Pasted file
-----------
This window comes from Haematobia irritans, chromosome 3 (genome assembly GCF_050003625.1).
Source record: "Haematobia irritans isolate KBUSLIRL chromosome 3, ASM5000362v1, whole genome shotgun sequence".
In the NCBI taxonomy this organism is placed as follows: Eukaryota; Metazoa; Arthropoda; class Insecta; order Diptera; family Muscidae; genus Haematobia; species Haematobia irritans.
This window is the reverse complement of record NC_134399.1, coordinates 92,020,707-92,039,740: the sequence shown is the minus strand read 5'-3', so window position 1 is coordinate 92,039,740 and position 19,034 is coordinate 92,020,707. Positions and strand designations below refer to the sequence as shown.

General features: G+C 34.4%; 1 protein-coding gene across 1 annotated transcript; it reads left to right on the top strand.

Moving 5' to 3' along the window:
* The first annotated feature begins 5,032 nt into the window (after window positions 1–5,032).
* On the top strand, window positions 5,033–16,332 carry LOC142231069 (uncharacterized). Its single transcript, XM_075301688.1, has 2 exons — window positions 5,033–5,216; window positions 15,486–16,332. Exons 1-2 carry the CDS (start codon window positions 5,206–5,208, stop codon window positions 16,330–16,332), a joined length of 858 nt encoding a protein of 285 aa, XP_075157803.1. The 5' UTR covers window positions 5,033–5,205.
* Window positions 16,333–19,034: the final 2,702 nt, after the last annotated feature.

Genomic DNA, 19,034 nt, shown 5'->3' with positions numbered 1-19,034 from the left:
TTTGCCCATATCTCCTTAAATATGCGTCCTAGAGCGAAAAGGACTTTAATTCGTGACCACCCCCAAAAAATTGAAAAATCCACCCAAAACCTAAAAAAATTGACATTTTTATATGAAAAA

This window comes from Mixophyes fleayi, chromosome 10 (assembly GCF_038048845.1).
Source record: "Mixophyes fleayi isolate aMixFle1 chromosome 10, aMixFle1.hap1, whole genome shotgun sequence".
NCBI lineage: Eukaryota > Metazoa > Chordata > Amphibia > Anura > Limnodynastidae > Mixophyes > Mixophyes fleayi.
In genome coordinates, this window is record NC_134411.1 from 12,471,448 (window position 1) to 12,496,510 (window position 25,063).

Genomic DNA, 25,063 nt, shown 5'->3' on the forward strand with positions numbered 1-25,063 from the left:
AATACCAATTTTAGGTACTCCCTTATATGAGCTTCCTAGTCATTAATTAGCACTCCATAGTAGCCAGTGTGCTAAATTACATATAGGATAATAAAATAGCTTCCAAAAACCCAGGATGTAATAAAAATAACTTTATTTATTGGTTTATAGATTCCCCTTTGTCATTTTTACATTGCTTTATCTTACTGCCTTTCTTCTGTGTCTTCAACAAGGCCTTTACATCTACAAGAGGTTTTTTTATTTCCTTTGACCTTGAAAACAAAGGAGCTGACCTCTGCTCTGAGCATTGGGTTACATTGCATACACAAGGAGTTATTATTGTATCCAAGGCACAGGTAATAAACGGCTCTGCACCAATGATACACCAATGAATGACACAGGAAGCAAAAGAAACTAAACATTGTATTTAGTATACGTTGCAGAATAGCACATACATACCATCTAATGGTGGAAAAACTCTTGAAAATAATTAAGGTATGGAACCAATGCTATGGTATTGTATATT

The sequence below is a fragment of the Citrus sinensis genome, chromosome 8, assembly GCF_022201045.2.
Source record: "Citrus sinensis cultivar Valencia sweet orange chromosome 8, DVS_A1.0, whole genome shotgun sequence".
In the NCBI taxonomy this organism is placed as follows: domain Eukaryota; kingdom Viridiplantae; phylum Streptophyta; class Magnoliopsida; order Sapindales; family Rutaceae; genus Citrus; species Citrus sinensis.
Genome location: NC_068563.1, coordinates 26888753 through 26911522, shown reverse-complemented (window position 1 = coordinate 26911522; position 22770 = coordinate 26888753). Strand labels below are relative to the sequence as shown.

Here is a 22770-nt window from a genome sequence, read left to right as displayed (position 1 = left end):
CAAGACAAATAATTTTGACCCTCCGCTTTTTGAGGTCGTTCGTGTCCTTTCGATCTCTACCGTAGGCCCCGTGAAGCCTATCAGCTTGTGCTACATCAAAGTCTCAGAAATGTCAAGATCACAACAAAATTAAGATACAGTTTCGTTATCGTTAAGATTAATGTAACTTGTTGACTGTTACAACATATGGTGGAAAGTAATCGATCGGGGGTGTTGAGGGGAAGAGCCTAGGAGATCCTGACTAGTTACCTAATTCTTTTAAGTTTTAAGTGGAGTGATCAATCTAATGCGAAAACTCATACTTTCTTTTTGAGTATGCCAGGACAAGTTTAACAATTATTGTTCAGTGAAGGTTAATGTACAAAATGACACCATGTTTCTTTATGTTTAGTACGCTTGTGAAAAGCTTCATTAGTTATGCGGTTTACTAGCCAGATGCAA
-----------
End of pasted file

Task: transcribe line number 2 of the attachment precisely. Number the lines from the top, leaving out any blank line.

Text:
Source record: "Haematobia irritans isolate KBUSLIRL chromosome 3, ASM5000362v1, whole genome shotgun sequence".